This, from the Times' Michael S Schmidt, is the best analysis I've seen yet of The World's Most Important Negotiations:
- Derek Jeter’s agent, Casey Close, is currently asking the Yankees to agree to a new contract of either four or five years at $23 to $24 million a year, according to a person in baseball who had been briefed on the matter.
Still, the current offers — three years at $15 million a year by the Yankees and a maximum five years at $23 to $24 million by Close — suggest an obvious compromise in which the two sides would settle at four years and, say, $19 million a year.
If they did agree on those numbers, it would actually represent a small, but symbolic, annual increase over Jeter’s last contract, which, at the behest of George Steinbrenner, was designed to average a sliver below $19 million a year.
A deal that paid $19 million a year would also allow Jeter to rationalize that he was not taking a pay cut, a point that was emphasized on Friday by one National League executive who has been watching the Jeter situation with interest. That executive said that established stars like Jeter typically found it difficult to take any kind of reduction of pay, even when they have already made enormous amounts of money.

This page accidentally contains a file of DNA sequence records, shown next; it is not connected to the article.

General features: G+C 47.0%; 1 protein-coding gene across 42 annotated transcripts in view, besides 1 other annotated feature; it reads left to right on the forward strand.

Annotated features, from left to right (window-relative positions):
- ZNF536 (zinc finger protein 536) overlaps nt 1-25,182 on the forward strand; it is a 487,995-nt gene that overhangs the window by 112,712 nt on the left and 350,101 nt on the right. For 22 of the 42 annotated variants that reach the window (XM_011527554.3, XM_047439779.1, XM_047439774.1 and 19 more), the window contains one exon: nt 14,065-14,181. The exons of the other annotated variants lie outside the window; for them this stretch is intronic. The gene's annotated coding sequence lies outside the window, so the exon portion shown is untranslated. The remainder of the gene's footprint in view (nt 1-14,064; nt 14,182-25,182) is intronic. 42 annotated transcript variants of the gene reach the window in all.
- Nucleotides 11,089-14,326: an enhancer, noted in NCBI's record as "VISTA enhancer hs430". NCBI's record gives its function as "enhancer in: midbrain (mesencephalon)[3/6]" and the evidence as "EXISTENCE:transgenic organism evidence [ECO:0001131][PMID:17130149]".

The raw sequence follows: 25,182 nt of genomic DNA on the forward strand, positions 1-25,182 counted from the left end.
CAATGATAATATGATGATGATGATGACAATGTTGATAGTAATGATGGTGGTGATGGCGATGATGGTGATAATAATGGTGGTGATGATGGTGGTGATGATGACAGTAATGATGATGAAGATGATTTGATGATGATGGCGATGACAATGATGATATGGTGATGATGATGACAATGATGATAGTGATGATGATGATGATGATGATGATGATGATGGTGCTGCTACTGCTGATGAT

Still, it is not clear that the Yankees will ultimately agree to a compromise that pays Jeter $19 million a year, regardless of the negative fallout a protracted standoff might produce. The Yankees know they are the ones with the leverage, because Jeter will not get offers from other teams to match what the Yankees are already willing to pay.
Well, I suppose it's true that the Yankees have more leverage. I'm not sure they have all the leverage. There have always been, and always will be, players who simply refuse to play if they don't get what they want. In 1930, future Hall of Famer Edd Roush skipped the season rather than play for less than he wanted. Eighty years later, future non-Hall of Famer Jermaine Dye did the same.
I haven't seen Derek Jeter's portfolio. I'll guess that even a paltry $45 million (before taxes) does mean something to him, but it's quite possible that it doesn't. Or that it does, but not as much as his foolish pride.
I still think everything will work out OK in the end. The Yankees will move some, Jeter will move some, and everyone smiles a lot and says all the right things when the shortstop gets his $19 million per season. It's like Sam Goldwyn said about one of his movie stars: "We're overpaying him, but he's worth it."
It might not work out OK in the end, though. Either way, I'm reminded of how many pundits were so sure, just a few weeks ago, that of course Derek Jeter would never leave the Yankees. Something like that would be impossible.
Except it's really not impossible, and never was.